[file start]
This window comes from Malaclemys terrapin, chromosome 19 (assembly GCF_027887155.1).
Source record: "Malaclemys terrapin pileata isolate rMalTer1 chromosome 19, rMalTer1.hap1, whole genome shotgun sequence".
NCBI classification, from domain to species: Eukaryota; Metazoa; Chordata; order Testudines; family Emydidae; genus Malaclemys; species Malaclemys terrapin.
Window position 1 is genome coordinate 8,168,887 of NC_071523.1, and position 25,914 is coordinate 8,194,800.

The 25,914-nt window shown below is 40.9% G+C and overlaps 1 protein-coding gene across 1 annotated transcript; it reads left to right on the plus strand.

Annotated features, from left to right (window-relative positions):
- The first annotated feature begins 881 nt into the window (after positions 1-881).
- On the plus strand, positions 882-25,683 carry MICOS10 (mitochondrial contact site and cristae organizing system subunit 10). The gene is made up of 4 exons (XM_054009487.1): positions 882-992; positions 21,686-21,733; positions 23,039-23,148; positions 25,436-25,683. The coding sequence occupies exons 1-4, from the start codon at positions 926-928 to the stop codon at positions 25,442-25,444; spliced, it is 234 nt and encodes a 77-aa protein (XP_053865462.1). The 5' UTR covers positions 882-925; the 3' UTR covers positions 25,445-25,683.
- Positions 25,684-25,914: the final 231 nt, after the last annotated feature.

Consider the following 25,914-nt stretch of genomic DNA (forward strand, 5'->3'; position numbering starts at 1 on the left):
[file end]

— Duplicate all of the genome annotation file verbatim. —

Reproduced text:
This window comes from Malaclemys terrapin, chromosome 19 (assembly GCF_027887155.1).
Source record: "Malaclemys terrapin pileata isolate rMalTer1 chromosome 19, rMalTer1.hap1, whole genome shotgun sequence".
NCBI classification, from domain to species: Eukaryota; Metazoa; Chordata; order Testudines; family Emydidae; genus Malaclemys; species Malaclemys terrapin.
Window position 1 is genome coordinate 8,168,887 of NC_071523.1, and position 25,914 is coordinate 8,194,800.

The 25,914-nt window shown below is 40.9% G+C and overlaps 1 protein-coding gene across 1 annotated transcript; it reads left to right on the plus strand.

Annotated features, from left to right (window-relative positions):
- The first annotated feature begins 881 nt into the window (after positions 1-881).
- On the plus strand, positions 882-25,683 carry MICOS10 (mitochondrial contact site and cristae organizing system subunit 10). The gene is made up of 4 exons (XM_054009487.1): positions 882-992; positions 21,686-21,733; positions 23,039-23,148; positions 25,436-25,683. The coding sequence occupies exons 1-4, from the start codon at positions 926-928 to the stop codon at positions 25,442-25,444; spliced, it is 234 nt and encodes a 77-aa protein (XP_053865462.1). The 5' UTR covers positions 882-925; the 3' UTR covers positions 25,445-25,683.
- Positions 25,684-25,914: the final 231 nt, after the last annotated feature.

Consider the following 25,914-nt stretch of genomic DNA (forward strand, 5'->3'; position numbering starts at 1 on the left):